McCain sponsored the McCain-Lieberman "Climate Stewardship Act" to fight the supposed dangers of global warming. This was "projected to cost $76 billion annually by 2025."

He voted against drilling for oil in the Arctic National Wildlife Refuge (ANWR).

McCain sponsored the "Patients Bill of Rights" with Ted Kennedy and John Edwards. This would have imposed more regulation on health care and facilitated more lawsuits.

McCain has stated that the United Nations "is a vital organization to the world and to the national interests of the United States." He wants to make it "stronger and better." He advocated passage of the United Nations Law of the Sea Treaty (LOST), which would have given the UN the power to tax, and significant control over the seas.

He has consistently supported "free trade agreements" that impose more government regulation on America. He voted for the North American Free Trade Agreement (NAFTA). He supports the World Trade Organization (WTO) and Central American Free Trade Agreement (CAFTA).

McCain has generally opposed increases in government spending. He was one of only a handful of Republican votes against the Medicare prescription drug benefit, which has a present value cost of 22 trillion dollars. He has actively campaigned against earmarks, which are spending projects added to bills by specific congressmen.

McCain largely supports existing government programs. His list of budgetary priorities shows that he would maintain or slightly increase spending for most programs. He voted for the No Child Left Behind act, which included a large increase in government education spending.

McCain was one of only two Republican Senators to vote against the Bush tax cuts in 2001. He also voted against the 2003 tax cuts. He voted for a tax increase on cigarettes in 1998. He has employed class warfare rhetoric:

"I cannot in good conscience support a tax cut in which so many of the benefits go to the most fortunate among us at the expense of middle-class Americans who need tax relief."
On other occasions, he has voted for tax cuts, including extending the Bush tax cuts in 2006.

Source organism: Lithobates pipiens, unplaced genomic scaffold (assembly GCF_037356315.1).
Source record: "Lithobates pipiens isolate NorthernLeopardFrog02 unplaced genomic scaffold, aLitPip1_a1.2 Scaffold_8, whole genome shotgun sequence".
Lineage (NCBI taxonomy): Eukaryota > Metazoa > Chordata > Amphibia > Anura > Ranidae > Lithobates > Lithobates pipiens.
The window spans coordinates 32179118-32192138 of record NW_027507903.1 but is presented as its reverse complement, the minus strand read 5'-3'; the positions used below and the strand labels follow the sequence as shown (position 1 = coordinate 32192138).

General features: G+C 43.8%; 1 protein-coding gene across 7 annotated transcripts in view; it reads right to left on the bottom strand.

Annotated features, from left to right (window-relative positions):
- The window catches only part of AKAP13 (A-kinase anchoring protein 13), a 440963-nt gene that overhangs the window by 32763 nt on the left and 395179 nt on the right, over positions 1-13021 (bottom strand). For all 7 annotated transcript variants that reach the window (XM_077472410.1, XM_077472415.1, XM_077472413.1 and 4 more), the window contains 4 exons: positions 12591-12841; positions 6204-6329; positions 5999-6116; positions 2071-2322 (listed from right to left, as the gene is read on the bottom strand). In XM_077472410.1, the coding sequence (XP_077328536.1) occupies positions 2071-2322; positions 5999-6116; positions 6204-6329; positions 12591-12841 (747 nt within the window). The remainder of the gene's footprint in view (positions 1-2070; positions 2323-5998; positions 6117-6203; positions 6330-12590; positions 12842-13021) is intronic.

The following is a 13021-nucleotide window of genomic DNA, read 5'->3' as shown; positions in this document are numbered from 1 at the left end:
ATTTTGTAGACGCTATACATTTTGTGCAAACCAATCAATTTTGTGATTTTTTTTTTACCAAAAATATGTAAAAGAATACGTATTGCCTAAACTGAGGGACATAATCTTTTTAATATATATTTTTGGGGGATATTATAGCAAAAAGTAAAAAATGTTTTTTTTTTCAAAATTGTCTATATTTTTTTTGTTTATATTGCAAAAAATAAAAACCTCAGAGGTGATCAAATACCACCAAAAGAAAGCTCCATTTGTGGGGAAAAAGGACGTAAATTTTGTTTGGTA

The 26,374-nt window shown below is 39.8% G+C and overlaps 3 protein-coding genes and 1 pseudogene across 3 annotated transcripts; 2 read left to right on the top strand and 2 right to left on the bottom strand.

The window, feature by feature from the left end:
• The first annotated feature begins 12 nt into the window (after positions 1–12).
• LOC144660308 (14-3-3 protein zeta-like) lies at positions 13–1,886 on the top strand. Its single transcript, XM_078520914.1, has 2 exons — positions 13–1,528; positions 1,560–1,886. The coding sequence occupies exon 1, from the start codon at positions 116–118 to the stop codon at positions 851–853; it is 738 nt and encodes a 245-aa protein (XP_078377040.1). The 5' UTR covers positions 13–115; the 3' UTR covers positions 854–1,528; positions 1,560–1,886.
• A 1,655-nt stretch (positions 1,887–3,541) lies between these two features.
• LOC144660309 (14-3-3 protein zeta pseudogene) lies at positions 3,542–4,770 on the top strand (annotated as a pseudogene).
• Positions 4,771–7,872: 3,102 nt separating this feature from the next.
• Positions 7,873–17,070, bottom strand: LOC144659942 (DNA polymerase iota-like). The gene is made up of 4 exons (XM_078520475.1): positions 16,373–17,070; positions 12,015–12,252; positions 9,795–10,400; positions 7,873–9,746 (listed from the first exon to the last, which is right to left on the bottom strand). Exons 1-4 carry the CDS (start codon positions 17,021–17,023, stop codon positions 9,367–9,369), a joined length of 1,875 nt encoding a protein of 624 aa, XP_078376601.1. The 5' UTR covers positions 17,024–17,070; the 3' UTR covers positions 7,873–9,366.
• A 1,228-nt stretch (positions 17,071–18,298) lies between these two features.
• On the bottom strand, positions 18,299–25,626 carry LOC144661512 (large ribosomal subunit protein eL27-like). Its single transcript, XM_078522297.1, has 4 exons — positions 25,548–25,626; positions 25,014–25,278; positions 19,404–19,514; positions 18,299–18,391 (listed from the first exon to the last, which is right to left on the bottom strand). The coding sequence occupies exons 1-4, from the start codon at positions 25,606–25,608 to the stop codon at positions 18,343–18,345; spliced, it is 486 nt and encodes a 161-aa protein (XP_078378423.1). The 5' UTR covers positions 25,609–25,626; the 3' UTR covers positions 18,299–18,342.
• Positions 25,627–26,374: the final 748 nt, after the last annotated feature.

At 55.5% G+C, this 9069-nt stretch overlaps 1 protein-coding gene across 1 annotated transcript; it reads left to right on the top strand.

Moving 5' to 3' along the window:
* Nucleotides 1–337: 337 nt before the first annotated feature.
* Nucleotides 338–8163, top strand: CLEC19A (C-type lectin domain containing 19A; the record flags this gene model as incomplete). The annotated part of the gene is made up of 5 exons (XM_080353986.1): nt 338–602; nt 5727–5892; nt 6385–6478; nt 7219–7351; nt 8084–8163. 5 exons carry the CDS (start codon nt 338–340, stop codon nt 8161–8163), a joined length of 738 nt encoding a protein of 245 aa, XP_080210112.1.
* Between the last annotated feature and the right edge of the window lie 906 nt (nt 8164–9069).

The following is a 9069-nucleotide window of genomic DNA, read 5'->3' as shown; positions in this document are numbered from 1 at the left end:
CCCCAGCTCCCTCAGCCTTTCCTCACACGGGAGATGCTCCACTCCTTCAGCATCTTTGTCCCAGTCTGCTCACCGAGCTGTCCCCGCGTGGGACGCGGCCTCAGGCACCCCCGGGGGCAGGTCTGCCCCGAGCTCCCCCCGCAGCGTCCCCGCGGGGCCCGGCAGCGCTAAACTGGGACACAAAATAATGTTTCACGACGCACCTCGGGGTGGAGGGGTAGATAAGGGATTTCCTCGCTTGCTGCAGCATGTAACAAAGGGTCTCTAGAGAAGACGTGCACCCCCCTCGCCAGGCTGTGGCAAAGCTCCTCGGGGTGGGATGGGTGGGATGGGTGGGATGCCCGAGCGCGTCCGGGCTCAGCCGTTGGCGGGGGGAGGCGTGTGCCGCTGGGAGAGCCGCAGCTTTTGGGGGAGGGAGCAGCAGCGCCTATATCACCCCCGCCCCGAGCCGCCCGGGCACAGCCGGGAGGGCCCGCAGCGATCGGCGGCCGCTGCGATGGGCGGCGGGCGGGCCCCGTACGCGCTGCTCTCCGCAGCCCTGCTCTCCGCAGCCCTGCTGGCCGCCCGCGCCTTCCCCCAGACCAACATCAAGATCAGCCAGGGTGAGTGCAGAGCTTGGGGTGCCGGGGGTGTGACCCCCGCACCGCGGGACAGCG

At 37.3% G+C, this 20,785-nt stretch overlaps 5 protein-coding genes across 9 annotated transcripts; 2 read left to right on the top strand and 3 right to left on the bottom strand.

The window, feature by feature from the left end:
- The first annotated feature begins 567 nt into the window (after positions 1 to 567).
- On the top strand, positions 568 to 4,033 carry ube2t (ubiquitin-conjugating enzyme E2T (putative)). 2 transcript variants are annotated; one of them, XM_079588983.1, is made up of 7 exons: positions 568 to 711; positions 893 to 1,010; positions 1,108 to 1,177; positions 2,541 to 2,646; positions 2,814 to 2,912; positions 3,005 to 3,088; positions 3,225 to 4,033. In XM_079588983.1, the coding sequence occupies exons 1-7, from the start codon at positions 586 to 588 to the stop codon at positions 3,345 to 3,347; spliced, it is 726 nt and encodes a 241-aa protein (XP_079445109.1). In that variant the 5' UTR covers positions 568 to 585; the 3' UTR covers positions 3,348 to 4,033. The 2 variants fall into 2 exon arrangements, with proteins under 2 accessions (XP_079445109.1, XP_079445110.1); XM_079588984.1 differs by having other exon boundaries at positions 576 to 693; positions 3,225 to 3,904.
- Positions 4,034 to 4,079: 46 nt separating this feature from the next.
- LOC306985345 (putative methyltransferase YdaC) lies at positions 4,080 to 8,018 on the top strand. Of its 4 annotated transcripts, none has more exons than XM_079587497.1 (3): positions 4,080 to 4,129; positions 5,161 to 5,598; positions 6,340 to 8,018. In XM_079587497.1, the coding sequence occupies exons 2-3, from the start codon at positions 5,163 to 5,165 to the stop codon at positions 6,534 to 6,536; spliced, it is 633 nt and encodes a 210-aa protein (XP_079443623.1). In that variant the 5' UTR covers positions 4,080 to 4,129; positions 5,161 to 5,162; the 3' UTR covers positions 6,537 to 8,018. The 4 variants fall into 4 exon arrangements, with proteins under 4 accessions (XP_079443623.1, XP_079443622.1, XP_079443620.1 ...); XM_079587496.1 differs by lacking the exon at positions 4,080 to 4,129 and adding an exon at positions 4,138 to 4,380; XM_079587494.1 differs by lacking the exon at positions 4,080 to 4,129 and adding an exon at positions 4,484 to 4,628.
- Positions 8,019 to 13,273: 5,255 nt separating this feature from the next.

McCain was involved in the Keating Five scandal. He divorced and remarried in 1980. He is widely reputed to have a hot temper.

See This Post for Relevant Articles on John McCain:
Articles on John McCain


Anonymous said...

allan does the fact that youre not bashing romney mean your endorsing him? even though hes mormon??

A.J. said...

Poor argument.

He also hasn't bashed Huckabee, Hunter, Paul, Tancredo, Brownback, or any of the Democrats. Does that mean that he endorses any of them? Of course not.

Joe Sylvester said...

I'm not sure that posting stats is an attack. If you think it's attack, then you admit that the above votes are bad things?

frank s said...

I am aware of a probably extremely minority idea. Some apparently feel that it would be unsafe to support a presidential nominee, or victor, who was a prisoner of war.
It seems the fear comes from a sort of "Manchurian candidate" scenario. Are you aware of the book or film from several decades back? Do you think we can accept Sen. McCain's account of his resistance to torture and bravery without any qualms? Or would reluctance to support a former prisoner of war be a "slap in the face" to all our troops who were captured in a war? Would you give any credence at all to concerns about a "Manchurian candidate" scenario?